If you're more interested in modeling, you might try modo, but don't expect it to be a miracle cure. I have both and there are definitely things I like about modeling in modo better than in Maya, but the basics are the same (except you can't do NURBS in modo, which occasionally sucks). You need to know how to make things with basic polygon techniques no matter what program you use (except for Mudbox or Zbrush, which are going to have very different approaches and might be superior for organic modeling).

If you're struggling with something specific, I'd recommend trying to break down the task into the simplest possible units and focus on each part you find difficult individually until you get the hang of it. Then go for a more difficult project.

tinytimw52
12-20-2008, 02:58 PM
but isnt it bad to switch from software to software?

Modo is fantastic and pretty easy to learn. I highly recommend it. You can download the trial and see if it fits your needs.

Maya itself is a high-end complete 3D package but advanced users can benefit from it more. You can always go back to learning Maya once you have covered basics of modeling. So I say give Modo a try.

Good luck :)

DizzyJ
12-20-2008, 03:40 PM
There's a virtue in knowing multiple packages, at least if you want a job doing the 3D. But it's going to be easier to learn the basics if you make a choice with one package and stick with it until you have a solid grasp on what you're doing. As I mentioned earlier, poly-based modeling uses the same tools for most of the work. Until you get comfortable with the workflow, switching packages will slow your learning down, since you'll need to get comfortable with the different way the new software works.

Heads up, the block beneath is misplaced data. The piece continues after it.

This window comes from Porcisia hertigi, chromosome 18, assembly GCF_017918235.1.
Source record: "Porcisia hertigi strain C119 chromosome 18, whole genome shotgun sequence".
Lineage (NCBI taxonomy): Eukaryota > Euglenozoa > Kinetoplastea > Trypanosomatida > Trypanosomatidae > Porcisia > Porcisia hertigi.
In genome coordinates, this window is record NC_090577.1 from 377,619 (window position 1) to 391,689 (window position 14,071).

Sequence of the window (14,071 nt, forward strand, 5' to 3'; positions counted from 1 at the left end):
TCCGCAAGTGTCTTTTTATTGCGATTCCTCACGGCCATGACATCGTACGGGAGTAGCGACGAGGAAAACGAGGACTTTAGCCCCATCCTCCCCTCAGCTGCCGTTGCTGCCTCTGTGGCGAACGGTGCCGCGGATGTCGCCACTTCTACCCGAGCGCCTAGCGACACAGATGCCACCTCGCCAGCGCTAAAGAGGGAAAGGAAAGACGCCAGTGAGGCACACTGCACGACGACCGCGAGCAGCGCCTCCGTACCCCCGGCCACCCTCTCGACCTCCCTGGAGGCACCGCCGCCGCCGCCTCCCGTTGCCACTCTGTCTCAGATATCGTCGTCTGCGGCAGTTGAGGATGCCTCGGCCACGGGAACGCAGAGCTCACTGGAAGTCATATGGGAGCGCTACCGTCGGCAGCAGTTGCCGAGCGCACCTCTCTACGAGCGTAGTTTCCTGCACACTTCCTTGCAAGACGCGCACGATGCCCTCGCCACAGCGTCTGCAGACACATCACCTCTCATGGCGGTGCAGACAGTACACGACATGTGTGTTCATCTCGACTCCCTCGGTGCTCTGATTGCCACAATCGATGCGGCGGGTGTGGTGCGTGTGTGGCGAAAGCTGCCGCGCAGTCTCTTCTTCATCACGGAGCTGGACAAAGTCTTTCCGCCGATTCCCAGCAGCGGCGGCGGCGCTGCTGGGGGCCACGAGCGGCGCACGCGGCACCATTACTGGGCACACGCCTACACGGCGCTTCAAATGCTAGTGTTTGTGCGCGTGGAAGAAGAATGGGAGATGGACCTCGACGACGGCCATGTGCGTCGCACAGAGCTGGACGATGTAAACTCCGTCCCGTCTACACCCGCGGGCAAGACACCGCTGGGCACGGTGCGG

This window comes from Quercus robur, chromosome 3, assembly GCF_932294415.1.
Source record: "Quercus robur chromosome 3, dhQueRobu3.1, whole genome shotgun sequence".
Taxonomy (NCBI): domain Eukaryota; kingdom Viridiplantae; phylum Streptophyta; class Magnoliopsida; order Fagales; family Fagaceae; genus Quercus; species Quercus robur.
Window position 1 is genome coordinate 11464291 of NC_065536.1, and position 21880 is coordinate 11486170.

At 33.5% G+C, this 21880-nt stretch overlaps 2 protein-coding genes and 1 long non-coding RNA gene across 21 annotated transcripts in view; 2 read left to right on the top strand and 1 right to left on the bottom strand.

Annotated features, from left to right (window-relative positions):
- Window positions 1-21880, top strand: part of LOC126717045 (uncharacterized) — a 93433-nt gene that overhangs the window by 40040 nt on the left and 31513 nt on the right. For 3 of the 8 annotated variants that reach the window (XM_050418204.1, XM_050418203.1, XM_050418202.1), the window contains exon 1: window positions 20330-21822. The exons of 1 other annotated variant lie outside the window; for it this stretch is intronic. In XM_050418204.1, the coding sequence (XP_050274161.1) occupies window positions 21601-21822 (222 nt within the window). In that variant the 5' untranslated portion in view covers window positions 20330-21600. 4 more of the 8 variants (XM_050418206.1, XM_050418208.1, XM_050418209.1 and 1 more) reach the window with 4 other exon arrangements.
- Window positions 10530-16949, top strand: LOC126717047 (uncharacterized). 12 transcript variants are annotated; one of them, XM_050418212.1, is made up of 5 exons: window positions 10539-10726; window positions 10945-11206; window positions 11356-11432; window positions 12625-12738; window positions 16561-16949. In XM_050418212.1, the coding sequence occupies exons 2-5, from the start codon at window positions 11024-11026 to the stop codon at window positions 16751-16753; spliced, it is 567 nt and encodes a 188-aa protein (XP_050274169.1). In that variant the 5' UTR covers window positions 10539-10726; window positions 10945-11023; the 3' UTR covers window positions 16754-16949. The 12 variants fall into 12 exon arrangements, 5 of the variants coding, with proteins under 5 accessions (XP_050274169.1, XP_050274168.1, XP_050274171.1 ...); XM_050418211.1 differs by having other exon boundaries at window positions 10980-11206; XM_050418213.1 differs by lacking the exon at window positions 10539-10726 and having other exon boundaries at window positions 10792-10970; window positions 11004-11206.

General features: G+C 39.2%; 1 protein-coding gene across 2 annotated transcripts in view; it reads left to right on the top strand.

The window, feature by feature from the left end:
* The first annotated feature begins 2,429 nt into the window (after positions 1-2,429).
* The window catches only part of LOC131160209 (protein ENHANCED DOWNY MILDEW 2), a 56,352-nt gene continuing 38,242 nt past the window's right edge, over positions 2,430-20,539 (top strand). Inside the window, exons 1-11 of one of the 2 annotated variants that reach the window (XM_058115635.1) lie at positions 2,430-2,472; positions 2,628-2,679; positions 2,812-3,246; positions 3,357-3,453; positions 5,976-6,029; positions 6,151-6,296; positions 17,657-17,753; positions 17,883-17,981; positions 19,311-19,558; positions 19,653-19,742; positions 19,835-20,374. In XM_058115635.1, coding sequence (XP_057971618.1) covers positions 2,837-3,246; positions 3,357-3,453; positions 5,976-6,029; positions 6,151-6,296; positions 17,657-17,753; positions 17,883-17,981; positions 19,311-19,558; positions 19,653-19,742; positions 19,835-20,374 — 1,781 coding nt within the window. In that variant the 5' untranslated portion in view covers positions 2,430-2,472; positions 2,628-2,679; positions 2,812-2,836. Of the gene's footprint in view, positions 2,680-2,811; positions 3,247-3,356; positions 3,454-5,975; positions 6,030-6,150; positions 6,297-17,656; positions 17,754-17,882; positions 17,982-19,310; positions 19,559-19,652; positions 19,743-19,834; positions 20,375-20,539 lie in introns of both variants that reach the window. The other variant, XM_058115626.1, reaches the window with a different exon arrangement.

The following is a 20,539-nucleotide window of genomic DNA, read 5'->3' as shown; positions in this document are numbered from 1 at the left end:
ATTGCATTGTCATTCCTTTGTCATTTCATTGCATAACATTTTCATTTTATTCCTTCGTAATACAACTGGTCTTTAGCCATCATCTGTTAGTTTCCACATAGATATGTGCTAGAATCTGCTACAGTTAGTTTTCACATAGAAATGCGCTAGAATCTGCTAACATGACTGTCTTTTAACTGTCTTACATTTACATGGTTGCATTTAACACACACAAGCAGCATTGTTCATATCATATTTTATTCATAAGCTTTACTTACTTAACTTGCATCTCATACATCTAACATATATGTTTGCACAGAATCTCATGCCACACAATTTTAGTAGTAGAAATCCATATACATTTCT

Where there could be an advantage for a newbie is if the paradigm of one package is more intuitive than the one they're currently using. I don't find Maya's modeling tools less intuitive than modo's, but Maya does have a huge amount of non-modeling things that could get in the way of focusing on modeling. And until you build a good shelf for it or make a palette with MEL, the tools in modo are more readily accessible. So that might be an advantage. But if you're not struggling with finding tools, I'd keep with the program you already know a bit.